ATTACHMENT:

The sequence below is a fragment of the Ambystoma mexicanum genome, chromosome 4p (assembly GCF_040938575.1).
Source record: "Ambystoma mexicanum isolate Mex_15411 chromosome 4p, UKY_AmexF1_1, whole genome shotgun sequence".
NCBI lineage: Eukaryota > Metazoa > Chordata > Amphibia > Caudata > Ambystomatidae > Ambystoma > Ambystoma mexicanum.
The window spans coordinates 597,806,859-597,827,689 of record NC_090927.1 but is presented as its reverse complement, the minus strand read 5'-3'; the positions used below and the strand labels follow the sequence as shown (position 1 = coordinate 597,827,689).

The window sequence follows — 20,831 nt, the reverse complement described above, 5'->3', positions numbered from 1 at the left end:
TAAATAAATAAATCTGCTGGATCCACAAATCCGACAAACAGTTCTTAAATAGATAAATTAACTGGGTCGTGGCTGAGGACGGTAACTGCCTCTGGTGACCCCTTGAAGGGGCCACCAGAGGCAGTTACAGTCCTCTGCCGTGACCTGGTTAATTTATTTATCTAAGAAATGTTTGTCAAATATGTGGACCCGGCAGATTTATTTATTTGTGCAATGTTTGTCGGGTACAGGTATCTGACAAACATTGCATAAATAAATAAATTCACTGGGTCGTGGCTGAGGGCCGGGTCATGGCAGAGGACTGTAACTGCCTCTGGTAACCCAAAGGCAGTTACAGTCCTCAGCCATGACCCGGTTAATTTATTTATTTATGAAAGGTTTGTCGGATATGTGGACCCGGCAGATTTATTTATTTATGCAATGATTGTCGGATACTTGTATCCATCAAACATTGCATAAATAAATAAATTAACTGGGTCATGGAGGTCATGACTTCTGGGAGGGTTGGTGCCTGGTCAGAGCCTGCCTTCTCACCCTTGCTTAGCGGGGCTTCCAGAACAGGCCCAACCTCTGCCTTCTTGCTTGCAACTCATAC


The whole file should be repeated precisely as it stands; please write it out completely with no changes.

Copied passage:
The sequence below is a fragment of the Ambystoma mexicanum genome, chromosome 4p (assembly GCF_040938575.1).
Source record: "Ambystoma mexicanum isolate Mex_15411 chromosome 4p, UKY_AmexF1_1, whole genome shotgun sequence".
NCBI lineage: Eukaryota > Metazoa > Chordata > Amphibia > Caudata > Ambystomatidae > Ambystoma > Ambystoma mexicanum.
The window spans coordinates 597,806,859-597,827,689 of record NC_090927.1 but is presented as its reverse complement, the minus strand read 5'-3'; the positions used below and the strand labels follow the sequence as shown (position 1 = coordinate 597,827,689).

The window sequence follows — 20,831 nt, the reverse complement described above, 5'->3', positions numbered from 1 at the left end:
TAAATAAATAAATCTGCTGGATCCACAAATCCGACAAACAGTTCTTAAATAGATAAATTAACTGGGTCGTGGCTGAGGACGGTAACTGCCTCTGGTGACCCCTTGAAGGGGCCACCAGAGGCAGTTACAGTCCTCTGCCGTGACCTGGTTAATTTATTTATCTAAGAAATGTTTGTCAAATATGTGGACCCGGCAGATTTATTTATTTGTGCAATGTTTGTCGGGTACAGGTATCTGACAAACATTGCATAAATAAATAAATTCACTGGGTCGTGGCTGAGGGCCGGGTCATGGCAGAGGACTGTAACTGCCTCTGGTAACCCAAAGGCAGTTACAGTCCTCAGCCATGACCCGGTTAATTTATTTATTTATGAAAGGTTTGTCGGATATGTGGACCCGGCAGATTTATTTATTTATGCAATGATTGTCGGATACTTGTATCCATCAAACATTGCATAAATAAATAAATTAACTGGGTCATGGAGGTCATGACTTCTGGGAGGGTTGGTGCCTGGTCAGAGCCTGCCTTCTCACCCTTGCTTAGCGGGGCTTCCAGAACAGGCCCAACCTCTGCCTTCTTGCTTGCAACTCATAC